Date: August 2015
Creator: Hurlbut, Amanda Renee
Partner: UNT Libraries

Multimodal Design for Secondary English Language Arts: A Portraiture Study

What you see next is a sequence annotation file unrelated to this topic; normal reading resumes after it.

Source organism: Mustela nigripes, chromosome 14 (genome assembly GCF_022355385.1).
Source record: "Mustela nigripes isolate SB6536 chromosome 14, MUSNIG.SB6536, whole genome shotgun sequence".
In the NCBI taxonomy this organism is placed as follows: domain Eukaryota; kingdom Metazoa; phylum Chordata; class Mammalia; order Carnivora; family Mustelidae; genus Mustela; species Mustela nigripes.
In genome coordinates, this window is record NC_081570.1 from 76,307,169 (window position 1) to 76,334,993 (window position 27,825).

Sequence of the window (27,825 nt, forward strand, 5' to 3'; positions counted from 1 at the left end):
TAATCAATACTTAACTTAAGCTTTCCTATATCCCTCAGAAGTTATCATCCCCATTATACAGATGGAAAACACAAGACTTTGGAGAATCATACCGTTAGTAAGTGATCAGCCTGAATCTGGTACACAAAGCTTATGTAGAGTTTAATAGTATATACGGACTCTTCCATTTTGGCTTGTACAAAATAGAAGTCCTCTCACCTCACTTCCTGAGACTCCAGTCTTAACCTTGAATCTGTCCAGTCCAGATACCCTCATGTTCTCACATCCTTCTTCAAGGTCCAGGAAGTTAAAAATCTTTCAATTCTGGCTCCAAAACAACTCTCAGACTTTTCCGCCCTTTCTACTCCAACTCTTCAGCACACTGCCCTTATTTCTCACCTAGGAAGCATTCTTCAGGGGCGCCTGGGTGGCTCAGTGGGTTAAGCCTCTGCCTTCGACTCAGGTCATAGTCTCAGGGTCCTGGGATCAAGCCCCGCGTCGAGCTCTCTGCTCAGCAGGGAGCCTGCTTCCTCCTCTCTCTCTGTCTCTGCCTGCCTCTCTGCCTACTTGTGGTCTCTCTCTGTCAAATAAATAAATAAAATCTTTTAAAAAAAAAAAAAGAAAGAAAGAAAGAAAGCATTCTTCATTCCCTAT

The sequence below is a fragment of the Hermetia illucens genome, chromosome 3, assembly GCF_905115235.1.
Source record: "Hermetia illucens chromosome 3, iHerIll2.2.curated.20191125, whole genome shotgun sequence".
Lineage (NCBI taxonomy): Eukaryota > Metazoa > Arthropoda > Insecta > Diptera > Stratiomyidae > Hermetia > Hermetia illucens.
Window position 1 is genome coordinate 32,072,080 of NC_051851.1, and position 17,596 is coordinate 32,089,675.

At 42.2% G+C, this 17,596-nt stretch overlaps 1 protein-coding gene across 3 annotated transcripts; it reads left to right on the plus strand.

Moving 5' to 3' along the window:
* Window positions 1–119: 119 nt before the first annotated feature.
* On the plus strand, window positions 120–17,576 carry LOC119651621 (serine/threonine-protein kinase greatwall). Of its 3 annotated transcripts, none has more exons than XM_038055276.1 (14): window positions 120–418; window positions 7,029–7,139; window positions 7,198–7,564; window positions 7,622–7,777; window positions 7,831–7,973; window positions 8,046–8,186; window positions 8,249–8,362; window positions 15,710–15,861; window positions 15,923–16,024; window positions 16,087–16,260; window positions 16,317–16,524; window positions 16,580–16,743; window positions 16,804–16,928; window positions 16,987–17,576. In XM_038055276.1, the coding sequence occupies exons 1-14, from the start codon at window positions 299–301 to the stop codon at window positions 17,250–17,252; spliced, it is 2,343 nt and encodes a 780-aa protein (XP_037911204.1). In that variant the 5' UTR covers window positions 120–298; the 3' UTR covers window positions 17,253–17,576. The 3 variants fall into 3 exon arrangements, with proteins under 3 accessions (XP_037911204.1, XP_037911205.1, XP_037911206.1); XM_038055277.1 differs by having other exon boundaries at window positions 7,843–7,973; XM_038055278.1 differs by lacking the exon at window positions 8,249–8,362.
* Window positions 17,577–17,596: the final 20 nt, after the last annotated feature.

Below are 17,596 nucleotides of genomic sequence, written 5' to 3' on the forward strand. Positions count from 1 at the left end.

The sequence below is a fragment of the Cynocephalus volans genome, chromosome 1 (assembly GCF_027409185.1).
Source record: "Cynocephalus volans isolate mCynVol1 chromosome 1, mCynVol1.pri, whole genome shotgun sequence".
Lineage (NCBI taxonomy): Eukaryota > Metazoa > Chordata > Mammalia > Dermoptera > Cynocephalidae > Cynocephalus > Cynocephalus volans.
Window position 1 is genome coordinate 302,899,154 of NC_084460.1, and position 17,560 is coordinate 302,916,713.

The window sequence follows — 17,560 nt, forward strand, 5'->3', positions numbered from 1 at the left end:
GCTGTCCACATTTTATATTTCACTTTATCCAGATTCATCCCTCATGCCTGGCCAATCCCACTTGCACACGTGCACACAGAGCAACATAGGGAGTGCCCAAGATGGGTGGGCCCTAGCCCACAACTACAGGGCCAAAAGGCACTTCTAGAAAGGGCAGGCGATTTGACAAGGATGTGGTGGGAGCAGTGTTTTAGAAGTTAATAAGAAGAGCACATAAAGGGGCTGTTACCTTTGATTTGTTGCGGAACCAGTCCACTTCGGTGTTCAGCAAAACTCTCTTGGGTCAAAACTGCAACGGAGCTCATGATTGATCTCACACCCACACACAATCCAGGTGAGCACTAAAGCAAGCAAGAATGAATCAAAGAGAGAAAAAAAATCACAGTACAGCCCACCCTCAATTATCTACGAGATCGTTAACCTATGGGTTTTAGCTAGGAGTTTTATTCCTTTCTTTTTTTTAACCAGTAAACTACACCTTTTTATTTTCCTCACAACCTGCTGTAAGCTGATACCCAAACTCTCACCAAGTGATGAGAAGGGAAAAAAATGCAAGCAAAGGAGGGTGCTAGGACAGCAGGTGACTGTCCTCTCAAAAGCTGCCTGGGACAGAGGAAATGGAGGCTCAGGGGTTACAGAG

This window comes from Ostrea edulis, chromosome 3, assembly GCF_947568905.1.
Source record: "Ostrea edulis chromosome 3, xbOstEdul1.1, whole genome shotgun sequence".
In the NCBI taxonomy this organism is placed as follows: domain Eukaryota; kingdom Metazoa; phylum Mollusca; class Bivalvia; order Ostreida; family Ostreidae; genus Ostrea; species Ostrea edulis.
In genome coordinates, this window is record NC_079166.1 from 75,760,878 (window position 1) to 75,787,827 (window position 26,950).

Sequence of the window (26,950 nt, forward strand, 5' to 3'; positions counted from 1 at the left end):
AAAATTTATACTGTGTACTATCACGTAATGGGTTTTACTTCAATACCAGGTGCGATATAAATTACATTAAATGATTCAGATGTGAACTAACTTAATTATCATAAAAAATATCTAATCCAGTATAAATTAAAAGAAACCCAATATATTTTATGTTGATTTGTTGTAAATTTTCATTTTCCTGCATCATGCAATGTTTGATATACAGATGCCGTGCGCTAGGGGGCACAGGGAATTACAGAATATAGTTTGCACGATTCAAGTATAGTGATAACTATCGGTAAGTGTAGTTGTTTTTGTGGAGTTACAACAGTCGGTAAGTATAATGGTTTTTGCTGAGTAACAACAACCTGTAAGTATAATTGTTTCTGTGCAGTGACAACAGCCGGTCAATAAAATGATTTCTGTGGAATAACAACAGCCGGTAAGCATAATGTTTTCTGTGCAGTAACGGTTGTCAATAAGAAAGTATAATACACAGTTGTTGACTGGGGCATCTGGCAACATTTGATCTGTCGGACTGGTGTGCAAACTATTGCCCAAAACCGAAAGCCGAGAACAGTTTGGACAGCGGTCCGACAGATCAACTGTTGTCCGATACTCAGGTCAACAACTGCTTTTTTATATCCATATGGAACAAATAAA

Description: Employing the research approach known as portraiture, this study investigated the varying ways in which three secondary English language arts teachers at a visual and performing arts high school conceptualized and designed multimodal literacy learning. Also studied were the ways in which their students responded to these designs; and in keeping with portraiture, attention went to the changes in the researcher's own understandings. This multi-case study and cross-case analysis built on prior multimodal literacy research in secondary education, but unlike previous studies, gave major attention to how teachers' conceptualization of multimodality and their own roles related to the designs that they produced. Since the school emphasized arts as well as academics, particular attention went to teachers' conceptions of, and designs for, arts-related multimodalities. Data for the portraits came from observations, teacher and student interviews, artifacts, and a researcher journal. Recursive analysis focused on repetitive refrains, resonant metaphors, and emergent themes, which provided data for "painting" the teachers' portraits in prose. Findings show the connections among teachers' beliefs, values, and the multimodal designs, which included images, movement, sound, classroom displays, and room arrangements. The three teachers took dramatically different approaches to multimodal designs as they created their productions of English language arts. Differences across teachers were related to their conceptions of multimodal design (i.e., for social activism, for expression, for edification) and to their conceptions of their roles as multimodal literacy designers (i.e., challenger, facilitator, channel). Students' responses to, and participation in, the multimodal activities also varied across classroom and teacher. The concluding discussion addresses the relation of arts integration to multimodal literacy education, the value of students' transmodal activity, and connections between multimodality and portraiture. The study illustrates the potential of portraiture for studies of multimodality as well as the potential of using multiple modes to "paint" portraits. Lawrence-Lightfoot, S., ...